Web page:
For complete beginners, the learning process of the Jamtutor software combined with the Jamstik+ is a powerful experience. Gone are the days of expensive musical one-on-one tuition. I’m firmly of the belief that all teaching processes will eventually be replaced by a machine, and this shows exactly how good it can be.
However, we should put the price of the device into context with other, similar learning methods for beginners. The closest comparison would be the RockSmith software package, for PC or consoles, which has a similar learning interface and works with a regular sized real electric guitar, thanks to a USB adaptor cable. The software and cable bundle costs around $50. You can also buy a full size electric guitar and amp set from Amazon for as little as $100, putting the grand total at around $150 for a beginner looking to learn how to play guitar. The Jamstik+ is nearly double that, so it’s a little hard to justify if your only intent is to use it for learning, especially since you’ll probably want to buy an actual guitar at some point too. The primary difference with other software solutions is that optical sensors underneath the fretboard detect precisely where your fingers are placed, so you can correct yourself immediately. In that respect, it’s better for the absolute beginner who wants an accelerated learning process; Rocksmith feels more suited to users who have at least a little to start with. The compact size of the Jamstik+ may also be beneficial to students or those living in studio apartments who just can’t justify a full size guitar.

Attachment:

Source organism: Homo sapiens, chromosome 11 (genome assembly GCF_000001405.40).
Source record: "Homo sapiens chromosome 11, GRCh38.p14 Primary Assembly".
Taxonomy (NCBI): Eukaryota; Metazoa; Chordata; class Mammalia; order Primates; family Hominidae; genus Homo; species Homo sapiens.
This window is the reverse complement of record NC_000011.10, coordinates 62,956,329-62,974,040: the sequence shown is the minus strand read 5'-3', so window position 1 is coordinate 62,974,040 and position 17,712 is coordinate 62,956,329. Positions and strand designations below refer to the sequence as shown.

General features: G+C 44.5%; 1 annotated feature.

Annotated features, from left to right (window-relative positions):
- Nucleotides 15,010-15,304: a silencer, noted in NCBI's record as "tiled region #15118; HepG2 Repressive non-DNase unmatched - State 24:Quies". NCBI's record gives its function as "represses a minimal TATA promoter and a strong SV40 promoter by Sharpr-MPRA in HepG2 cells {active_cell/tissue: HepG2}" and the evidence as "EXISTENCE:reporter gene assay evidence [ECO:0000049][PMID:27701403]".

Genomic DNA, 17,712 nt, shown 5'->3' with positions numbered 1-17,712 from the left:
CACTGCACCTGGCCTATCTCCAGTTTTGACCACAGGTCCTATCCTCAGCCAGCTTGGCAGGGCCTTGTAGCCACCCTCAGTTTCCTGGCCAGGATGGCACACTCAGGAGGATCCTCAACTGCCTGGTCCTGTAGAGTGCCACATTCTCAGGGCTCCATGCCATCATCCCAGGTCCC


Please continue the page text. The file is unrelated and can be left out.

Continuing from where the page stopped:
You can buy the Jamstik+ on Amazon for $270 at the time of writing, or $330 direct from the manufacturers including a handy carry case.
You may also get your hands on an older version for $149.99 from our deals site.